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Simplify your store! A brief introduction to Zustand

4 min read


State management has always been opinionated in React community. Redux was a revolutionary tech for the React ecosystem when it was first released. It allowed applications to have a global store that was immutable and solved challenges like prop drilling elegantly. To this day, it continues to be great and scalable.

I've used redux and similar solutions for years and one thing that always bothered me was the amount of boilerplate required to get started with it. Redux toolkit largely solves the boilerplate issue but when compared to excellent solutions like MobX, MST it still seemed verbose for small to medium size projects.

A couple of weeks ago I wanted to refactor a decent sized write-heavy context state to a better solution, and naturally Redux, MobX came to mind. However, I wanted something simpler and more elegant.

Zustand to the rescue!!

As stated in the docs, "Zustand is a small, fast and scaleable barebones state-management solution. Has a comfy api based on hooks, isn't boilerplatey or opinionated, but still just enough to be explicit and flux-like".

What really motivated me to use Zustand was how simple it was to get started with it and great features like transient updates for often occurring state changes, memorized selectors, integration with immer! and the best no Providers!!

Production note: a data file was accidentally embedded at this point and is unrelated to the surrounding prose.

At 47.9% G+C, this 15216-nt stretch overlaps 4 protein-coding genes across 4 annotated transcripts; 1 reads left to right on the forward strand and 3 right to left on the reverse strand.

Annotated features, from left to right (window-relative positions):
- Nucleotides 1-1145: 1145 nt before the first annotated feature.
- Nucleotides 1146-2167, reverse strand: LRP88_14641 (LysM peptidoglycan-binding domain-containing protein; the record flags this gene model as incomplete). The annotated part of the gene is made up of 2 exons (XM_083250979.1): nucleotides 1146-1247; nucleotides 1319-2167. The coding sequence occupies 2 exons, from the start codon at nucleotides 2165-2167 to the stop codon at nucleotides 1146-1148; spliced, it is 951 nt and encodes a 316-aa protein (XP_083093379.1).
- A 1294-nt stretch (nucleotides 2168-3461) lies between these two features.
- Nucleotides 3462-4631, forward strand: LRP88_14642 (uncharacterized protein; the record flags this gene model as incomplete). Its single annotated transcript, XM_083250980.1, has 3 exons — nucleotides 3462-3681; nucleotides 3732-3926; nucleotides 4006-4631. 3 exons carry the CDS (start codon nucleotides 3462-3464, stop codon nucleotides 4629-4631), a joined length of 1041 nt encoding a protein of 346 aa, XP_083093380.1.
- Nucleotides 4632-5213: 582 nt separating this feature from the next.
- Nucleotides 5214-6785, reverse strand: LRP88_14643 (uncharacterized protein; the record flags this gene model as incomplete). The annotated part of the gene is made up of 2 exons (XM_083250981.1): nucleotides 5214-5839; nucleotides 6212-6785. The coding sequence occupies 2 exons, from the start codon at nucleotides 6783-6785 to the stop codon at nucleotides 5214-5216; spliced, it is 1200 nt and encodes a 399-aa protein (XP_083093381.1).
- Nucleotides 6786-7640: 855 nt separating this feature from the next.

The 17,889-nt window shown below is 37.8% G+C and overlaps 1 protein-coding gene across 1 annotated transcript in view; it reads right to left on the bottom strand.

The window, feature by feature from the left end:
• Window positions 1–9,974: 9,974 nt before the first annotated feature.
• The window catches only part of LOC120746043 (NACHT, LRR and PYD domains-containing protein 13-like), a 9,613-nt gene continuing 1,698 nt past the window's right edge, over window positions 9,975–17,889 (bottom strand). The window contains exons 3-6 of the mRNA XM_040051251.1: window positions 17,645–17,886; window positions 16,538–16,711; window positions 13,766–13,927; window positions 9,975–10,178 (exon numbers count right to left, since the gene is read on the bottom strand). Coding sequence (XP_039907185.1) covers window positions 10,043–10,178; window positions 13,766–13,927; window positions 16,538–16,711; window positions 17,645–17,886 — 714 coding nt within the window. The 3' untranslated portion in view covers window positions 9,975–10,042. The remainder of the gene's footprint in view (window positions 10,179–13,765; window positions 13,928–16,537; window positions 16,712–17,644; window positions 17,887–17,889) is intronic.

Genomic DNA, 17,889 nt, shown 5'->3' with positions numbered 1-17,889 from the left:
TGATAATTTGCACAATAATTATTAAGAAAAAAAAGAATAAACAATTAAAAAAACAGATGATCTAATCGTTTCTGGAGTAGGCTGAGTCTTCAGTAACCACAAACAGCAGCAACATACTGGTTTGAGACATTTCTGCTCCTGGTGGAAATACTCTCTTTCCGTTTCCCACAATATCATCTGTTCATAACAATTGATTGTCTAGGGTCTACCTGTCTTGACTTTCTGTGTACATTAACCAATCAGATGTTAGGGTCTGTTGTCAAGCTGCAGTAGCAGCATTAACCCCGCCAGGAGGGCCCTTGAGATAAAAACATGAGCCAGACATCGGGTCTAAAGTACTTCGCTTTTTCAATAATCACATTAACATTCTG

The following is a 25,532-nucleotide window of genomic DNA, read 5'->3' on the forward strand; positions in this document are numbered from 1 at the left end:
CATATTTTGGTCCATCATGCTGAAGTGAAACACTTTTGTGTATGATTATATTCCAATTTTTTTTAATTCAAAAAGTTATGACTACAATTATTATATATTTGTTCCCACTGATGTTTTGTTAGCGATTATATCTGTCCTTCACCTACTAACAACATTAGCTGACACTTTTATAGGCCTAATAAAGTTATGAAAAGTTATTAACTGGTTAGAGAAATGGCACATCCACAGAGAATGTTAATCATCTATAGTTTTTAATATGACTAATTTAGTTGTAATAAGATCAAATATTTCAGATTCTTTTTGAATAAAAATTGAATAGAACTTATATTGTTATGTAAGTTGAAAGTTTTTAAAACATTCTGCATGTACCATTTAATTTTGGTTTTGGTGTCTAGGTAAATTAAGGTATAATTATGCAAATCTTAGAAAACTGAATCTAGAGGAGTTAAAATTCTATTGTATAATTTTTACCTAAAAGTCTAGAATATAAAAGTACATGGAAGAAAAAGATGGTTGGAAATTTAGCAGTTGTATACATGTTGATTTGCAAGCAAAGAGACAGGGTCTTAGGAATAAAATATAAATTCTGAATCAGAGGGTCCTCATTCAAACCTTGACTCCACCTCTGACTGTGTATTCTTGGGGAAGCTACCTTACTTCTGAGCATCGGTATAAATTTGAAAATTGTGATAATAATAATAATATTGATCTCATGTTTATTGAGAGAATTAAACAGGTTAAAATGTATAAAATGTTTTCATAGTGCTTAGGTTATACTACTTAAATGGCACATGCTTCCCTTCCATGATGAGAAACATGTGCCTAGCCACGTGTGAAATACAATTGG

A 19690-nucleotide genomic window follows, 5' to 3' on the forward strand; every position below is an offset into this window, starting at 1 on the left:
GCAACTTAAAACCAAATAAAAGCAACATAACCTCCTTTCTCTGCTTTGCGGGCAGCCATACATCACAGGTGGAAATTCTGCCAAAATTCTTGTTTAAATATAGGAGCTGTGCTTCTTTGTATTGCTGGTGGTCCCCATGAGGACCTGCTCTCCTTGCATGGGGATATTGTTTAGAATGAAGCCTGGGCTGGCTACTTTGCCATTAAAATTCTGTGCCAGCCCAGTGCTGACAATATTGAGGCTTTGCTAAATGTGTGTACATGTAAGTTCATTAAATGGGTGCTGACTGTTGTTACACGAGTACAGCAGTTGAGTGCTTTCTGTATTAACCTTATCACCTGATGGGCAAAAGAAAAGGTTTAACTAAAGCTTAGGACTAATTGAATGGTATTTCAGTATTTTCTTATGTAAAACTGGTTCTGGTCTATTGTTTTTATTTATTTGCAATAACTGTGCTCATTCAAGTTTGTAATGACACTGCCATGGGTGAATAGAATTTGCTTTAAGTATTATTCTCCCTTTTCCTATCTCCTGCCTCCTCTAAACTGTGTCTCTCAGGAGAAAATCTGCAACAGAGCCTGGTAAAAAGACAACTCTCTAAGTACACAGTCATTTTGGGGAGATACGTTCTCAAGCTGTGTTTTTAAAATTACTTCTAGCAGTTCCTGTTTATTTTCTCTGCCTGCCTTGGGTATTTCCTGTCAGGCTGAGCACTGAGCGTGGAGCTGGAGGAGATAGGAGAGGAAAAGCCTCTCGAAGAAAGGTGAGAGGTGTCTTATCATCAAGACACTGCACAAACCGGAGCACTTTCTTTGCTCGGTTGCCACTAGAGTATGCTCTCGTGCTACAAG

Let's go over a basic store example with Zustand using Typescript.

Install zustand

yarn add zustand

Creating a store

import create, { SetState, GetState } from 'zustand';

type CountStore {
  count: number;
  increment: () => void;

const useCountStore = create<CountStore>((set: SetState<CountStore>, get: GetState<CountStore>) => ({
  count: 0,
  increment: (): void =>  {
    const { count } = get();
    set({ count: count + 1 });

create gives two arguments set and get. The set function (you guessed it right!) merges the state, similar to setState in class-based react components. And through the get function we can access the current state of the store, especially helps when we want to access the state within an action. Quite useful!

Usage with components

Now, let's see how we can make use of our store in a component using hooks!

function Counter(): React.ReactElement {
  const count = useCountStore(state => state.count);
  const increment = useCountStore(state => state.increment);

  return (
      <h1>count: {count}</h1>
      <button onClick={increment}>+1</button>

The store itself acts as a selector hook! Neat. We can also do multiple selects for the same.

const [count, increment] = useCountStore(state => [

And that's it, we now have a simple store without any extra boilerplate code.

We haven't even scratched the surface with zustand yet. There are tons of amazing features like transient updates, immer integration, memorized selectors, async actions, middleware...and the list goes on. I feel they are better explained in the docs

Hopefully, this article helps as a brief introduction to Zustand. So far I am really enjoying using it.

Are you using Zustand already? Or want to talk all things javascript with me? Find me on twitter @karan_6864

© 2024 Karan Pratap Singh